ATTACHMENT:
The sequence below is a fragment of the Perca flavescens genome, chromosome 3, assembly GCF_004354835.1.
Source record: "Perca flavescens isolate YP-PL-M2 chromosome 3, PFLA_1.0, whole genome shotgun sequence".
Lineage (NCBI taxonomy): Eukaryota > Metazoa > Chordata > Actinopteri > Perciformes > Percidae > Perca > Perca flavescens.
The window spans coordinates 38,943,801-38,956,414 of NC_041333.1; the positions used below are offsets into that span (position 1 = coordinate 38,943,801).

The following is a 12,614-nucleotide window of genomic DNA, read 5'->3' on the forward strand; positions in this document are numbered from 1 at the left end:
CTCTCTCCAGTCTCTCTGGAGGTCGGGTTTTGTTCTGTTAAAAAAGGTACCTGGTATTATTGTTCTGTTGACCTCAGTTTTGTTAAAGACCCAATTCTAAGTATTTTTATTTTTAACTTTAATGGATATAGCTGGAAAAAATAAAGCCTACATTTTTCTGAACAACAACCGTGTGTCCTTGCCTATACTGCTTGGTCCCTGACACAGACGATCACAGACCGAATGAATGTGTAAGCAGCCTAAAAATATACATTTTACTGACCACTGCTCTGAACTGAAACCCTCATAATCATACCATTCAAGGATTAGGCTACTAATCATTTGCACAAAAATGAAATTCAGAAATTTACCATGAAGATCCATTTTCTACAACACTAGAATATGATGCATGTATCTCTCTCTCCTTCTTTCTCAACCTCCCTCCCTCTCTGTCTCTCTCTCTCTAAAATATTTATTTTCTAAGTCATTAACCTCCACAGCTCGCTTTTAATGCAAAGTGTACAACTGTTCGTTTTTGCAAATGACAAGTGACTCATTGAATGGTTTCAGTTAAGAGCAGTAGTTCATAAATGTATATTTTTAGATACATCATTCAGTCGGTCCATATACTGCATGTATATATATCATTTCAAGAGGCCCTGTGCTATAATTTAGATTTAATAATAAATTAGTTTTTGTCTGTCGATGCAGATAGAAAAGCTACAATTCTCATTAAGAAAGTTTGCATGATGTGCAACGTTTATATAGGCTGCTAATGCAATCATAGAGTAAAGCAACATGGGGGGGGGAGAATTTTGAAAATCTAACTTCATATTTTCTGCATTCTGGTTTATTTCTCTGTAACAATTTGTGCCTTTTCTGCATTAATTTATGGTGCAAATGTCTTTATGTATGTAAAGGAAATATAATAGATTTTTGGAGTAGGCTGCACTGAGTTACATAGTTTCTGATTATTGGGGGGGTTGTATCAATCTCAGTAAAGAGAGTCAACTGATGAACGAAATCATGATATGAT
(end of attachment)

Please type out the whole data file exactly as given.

The sequence below is a fragment of the Perca flavescens genome, chromosome 3, assembly GCF_004354835.1.
Source record: "Perca flavescens isolate YP-PL-M2 chromosome 3, PFLA_1.0, whole genome shotgun sequence".
Lineage (NCBI taxonomy): Eukaryota > Metazoa > Chordata > Actinopteri > Perciformes > Percidae > Perca > Perca flavescens.
The window spans coordinates 38,943,801-38,956,414 of NC_041333.1; the positions used below are offsets into that span (position 1 = coordinate 38,943,801).

The following is a 12,614-nucleotide window of genomic DNA, read 5'->3' on the forward strand; positions in this document are numbered from 1 at the left end:
CTCTCTCCAGTCTCTCTGGAGGTCGGGTTTTGTTCTGTTAAAAAAGGTACCTGGTATTATTGTTCTGTTGACCTCAGTTTTGTTAAAGACCCAATTCTAAGTATTTTTATTTTTAACTTTAATGGATATAGCTGGAAAAAATAAAGCCTACATTTTTCTGAACAACAACCGTGTGTCCTTGCCTATACTGCTTGGTCCCTGACACAGACGATCACAGACCGAATGAATGTGTAAGCAGCCTAAAAATATACATTTTACTGACCACTGCTCTGAACTGAAACCCTCATAATCATACCATTCAAGGATTAGGCTACTAATCATTTGCACAAAAATGAAATTCAGAAATTTACCATGAAGATCCATTTTCTACAACACTAGAATATGATGCATGTATCTCTCTCTCCTTCTTTCTCAACCTCCCTCCCTCTCTGTCTCTCTCTCTCTAAAATATTTATTTTCTAAGTCATTAACCTCCACAGCTCGCTTTTAATGCAAAGTGTACAACTGTTCGTTTTTGCAAATGACAAGTGACTCATTGAATGGTTTCAGTTAAGAGCAGTAGTTCATAAATGTATATTTTTAGATACATCATTCAGTCGGTCCATATACTGCATGTATATATATCATTTCAAGAGGCCCTGTGCTATAATTTAGATTTAATAATAAATTAGTTTTTGTCTGTCGATGCAGATAGAAAAGCTACAATTCTCATTAAGAAAGTTTGCATGATGTGCAACGTTTATATAGGCTGCTAATGCAATCATAGAGTAAAGCAACATGGGGGGGGGAGAATTTTGAAAATCTAACTTCATATTTTCTGCATTCTGGTTTATTTCTCTGTAACAATTTGTGCCTTTTCTGCATTAATTTATGGTGCAAATGTCTTTATGTATGTAAAGGAAATATAATAGATTTTTGGAGTAGGCTGCACTGAGTTACATAGTTTCTGATTATTGGGGGGGTTGTATCAATCTCAGTAAAGAGAGTCAACTGATGAACGAAATCATGATATGAT